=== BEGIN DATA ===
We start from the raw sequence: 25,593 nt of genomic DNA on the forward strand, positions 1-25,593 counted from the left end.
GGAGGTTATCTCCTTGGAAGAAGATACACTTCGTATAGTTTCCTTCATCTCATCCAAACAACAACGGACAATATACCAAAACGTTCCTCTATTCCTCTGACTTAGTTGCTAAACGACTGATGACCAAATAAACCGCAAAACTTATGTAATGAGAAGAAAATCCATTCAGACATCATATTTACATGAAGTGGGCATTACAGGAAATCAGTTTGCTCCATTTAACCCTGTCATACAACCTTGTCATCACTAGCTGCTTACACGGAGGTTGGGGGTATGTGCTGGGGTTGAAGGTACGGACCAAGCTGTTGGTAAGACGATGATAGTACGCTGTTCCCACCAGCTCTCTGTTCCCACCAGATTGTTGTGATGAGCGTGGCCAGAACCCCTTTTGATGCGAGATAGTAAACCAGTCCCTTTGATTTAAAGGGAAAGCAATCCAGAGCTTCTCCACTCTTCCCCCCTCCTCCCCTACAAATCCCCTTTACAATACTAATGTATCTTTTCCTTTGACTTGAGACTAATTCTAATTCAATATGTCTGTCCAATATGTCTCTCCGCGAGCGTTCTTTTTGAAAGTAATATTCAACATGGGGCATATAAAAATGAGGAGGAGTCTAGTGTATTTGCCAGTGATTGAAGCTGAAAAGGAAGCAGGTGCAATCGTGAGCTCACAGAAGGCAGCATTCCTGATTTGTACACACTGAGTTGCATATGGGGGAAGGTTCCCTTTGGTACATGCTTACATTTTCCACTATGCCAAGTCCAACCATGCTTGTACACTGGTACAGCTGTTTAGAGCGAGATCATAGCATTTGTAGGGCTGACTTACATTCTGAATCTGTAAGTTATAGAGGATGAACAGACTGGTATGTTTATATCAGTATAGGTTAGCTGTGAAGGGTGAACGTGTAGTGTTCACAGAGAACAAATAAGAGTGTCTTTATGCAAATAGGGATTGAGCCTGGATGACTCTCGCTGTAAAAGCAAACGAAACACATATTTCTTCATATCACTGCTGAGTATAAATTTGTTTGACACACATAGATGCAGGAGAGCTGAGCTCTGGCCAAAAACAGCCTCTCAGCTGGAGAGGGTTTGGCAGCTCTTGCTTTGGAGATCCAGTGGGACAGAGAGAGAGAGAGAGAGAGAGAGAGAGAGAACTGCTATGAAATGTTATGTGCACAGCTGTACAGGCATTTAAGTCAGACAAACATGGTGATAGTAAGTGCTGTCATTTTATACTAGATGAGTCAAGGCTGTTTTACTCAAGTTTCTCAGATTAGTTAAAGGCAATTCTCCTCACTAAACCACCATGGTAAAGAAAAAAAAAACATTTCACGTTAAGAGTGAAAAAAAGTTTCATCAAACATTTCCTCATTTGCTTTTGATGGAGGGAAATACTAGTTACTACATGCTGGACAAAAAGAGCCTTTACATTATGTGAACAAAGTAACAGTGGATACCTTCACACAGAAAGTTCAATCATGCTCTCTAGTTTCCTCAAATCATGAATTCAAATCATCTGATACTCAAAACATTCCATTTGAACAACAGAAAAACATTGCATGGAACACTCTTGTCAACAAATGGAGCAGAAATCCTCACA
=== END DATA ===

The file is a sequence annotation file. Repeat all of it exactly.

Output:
We start from the raw sequence: 25,593 nt of genomic DNA on the forward strand, positions 1-25,593 counted from the left end.
GGAGGTTATCTCCTTGGAAGAAGATACACTTCGTATAGTTTCCTTCATCTCATCCAAACAACAACGGACAATATACCAAAACGTTCCTCTATTCCTCTGACTTAGTTGCTAAACGACTGATGACCAAATAAACCGCAAAACTTATGTAATGAGAAGAAAATCCATTCAGACATCATATTTACATGAAGTGGGCATTACAGGAAATCAGTTTGCTCCATTTAACCCTGTCATACAACCTTGTCATCACTAGCTGCTTACACGGAGGTTGGGGGTATGTGCTGGGGTTGAAGGTACGGACCAAGCTGTTGGTAAGACGATGATAGTACGCTGTTCCCACCAGCTCTCTGTTCCCACCAGATTGTTGTGATGAGCGTGGCCAGAACCCCTTTTGATGCGAGATAGTAAACCAGTCCCTTTGATTTAAAGGGAAAGCAATCCAGAGCTTCTCCACTCTTCCCCCCTCCTCCCCTACAAATCCCCTTTACAATACTAATGTATCTTTTCCTTTGACTTGAGACTAATTCTAATTCAATATGTCTGTCCAATATGTCTCTCCGCGAGCGTTCTTTTTGAAAGTAATATTCAACATGGGGCATATAAAAATGAGGAGGAGTCTAGTGTATTTGCCAGTGATTGAAGCTGAAAAGGAAGCAGGTGCAATCGTGAGCTCACAGAAGGCAGCATTCCTGATTTGTACACACTGAGTTGCATATGGGGGAAGGTTCCCTTTGGTACATGCTTACATTTTCCACTATGCCAAGTCCAACCATGCTTGTACACTGGTACAGCTGTTTAGAGCGAGATCATAGCATTTGTAGGGCTGACTTACATTCTGAATCTGTAAGTTATAGAGGATGAACAGACTGGTATGTTTATATCAGTATAGGTTAGCTGTGAAGGGTGAACGTGTAGTGTTCACAGAGAACAAATAAGAGTGTCTTTATGCAAATAGGGATTGAGCCTGGATGACTCTCGCTGTAAAAGCAAACGAAACACATATTTCTTCATATCACTGCTGAGTATAAATTTGTTTGACACACATAGATGCAGGAGAGCTGAGCTCTGGCCAAAAACAGCCTCTCAGCTGGAGAGGGTTTGGCAGCTCTTGCTTTGGAGATCCAGTGGGACAGAGAGAGAGAGAGAGAGAGAGAGAGAGAGAACTGCTATGAAATGTTATGTGCACAGCTGTACAGGCATTTAAGTCAGACAAACATGGTGATAGTAAGTGCTGTCATTTTATACTAGATGAGTCAAGGCTGTTTTACTCAAGTTTCTCAGATTAGTTAAAGGCAATTCTCCTCACTAAACCACCATGGTAAAGAAAAAAAAAACATTTCACGTTAAGAGTGAAAAAAAGTTTCATCAAACATTTCCTCATTTGCTTTTGATGGAGGGAAATACTAGTTACTACATGCTGGACAAAAAGAGCCTTTACATTATGTGAACAAAGTAACAGTGGATACCTTCACACAGAAAGTTCAATCATGCTCTCTAGTTTCCTCAAATCATGAATTCAAATCATCTGATACTCAAAACATTCCATTTGAACAACAGAAAAACATTGCATGGAACACTCTTGTCAACAAATGGAGCAGAAATCCTCACA